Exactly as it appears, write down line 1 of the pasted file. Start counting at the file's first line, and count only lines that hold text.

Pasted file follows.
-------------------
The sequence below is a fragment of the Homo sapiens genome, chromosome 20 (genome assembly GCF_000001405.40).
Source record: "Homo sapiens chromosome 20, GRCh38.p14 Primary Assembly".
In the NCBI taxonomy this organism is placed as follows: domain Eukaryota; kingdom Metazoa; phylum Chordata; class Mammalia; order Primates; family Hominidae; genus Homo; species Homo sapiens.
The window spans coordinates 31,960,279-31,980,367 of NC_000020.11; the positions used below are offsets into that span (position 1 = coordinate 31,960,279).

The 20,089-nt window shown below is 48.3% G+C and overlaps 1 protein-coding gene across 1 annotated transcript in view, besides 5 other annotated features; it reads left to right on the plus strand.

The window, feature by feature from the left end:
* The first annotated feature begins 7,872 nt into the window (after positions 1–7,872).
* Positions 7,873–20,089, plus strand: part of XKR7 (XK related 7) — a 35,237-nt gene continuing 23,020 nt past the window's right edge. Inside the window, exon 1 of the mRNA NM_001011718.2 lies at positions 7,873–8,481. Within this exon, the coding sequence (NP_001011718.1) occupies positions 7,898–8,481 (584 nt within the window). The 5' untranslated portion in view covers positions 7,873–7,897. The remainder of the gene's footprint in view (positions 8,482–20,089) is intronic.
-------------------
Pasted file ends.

The sequence below is a fragment of the Homo sapiens genome, chromosome 20 (genome assembly GCF_000001405.40).